Diversity Day - 21st November 2017

On 21st November, we held a Diversity Day in school in order to raise awareness of diversity in our local, national and global communities.  The focus for the day was on how people with disabilities overcome barriers in their lives. 


We were very pleased to be visited by Peter Newsome from Guide Dogs for the Blind, along with Val Liften and her guide dog Usher.  They gave a very informative talk about how guide dogs help blind or partially sighted people, and all children were pleased to be able to meet Usher who is Val’s guide dog.  The children and staff were amazed to hear that Usher knows the names of a number of shops and can guide Val to them on instruction.  In their classrooms, the children discovered more about the impact of visual impairments, learned some sign language and created their own messages in braille.  For their P.E. sessions the children learned how to play a new sport, Goalball, which involved blindfolds and a very noisy ball. 


Some of the older children learned about Mouth and Foot artist Tom Yendell, and then created their own artwork.  One Year 5 child commented, “Even people who aren’t able-bodied can join in with things, but sometimes they need to work harder at it”.


Later in the day Evie Toombes visited the school.  Evie is 16, and despite suffering from Spina Bifida is aspiring to become a Paralympic show jumper and has competed in numerous competitions around the country.  The children listened with interest as Evie talked about her disabilities, how she overcomes these and the determination she has to become a Paralympian.  They also had opportunities to ask Evie questions.  At the end of her Evie’s presentation, Mrs Wines spoke about the inspirational teenager and the children reflected on how perseverance and determination can help them to achieve their goals.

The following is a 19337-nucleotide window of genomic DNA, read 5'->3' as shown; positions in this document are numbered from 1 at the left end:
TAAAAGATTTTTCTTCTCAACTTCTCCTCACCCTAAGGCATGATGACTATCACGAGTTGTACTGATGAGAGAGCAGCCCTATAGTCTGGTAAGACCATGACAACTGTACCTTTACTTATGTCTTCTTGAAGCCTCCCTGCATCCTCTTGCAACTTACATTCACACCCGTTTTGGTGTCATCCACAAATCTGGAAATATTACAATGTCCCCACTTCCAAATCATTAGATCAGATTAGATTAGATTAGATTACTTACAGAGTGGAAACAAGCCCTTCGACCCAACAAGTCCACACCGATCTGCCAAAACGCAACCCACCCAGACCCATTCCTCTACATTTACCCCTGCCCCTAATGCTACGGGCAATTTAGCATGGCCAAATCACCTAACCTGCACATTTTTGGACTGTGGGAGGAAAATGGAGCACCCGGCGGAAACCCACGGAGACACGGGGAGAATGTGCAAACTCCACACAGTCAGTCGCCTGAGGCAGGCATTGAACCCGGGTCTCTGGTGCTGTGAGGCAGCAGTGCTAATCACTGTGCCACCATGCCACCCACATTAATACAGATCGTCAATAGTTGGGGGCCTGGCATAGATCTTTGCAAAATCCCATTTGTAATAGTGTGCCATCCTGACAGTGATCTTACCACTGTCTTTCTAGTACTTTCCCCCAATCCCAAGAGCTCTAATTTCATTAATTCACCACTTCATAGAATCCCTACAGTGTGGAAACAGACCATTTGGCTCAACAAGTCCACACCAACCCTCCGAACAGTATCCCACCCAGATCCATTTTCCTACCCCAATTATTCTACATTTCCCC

The children enjoyed meeting Usher and hearing about how he helps Val.  He even knows the names of some shops and can guide Val to them on command!

They learned how difficult it is to play a ball game when they couldn't see!  This was probably the quietest PE lesson ever - apart from the jingle of the ball.

Evie was a total inspiration, and our children made us very proud with the very thoughtful and sensitive questions they asked.  If show jumping becomes a paralympian sport, keep your eye open for this very talented young lady!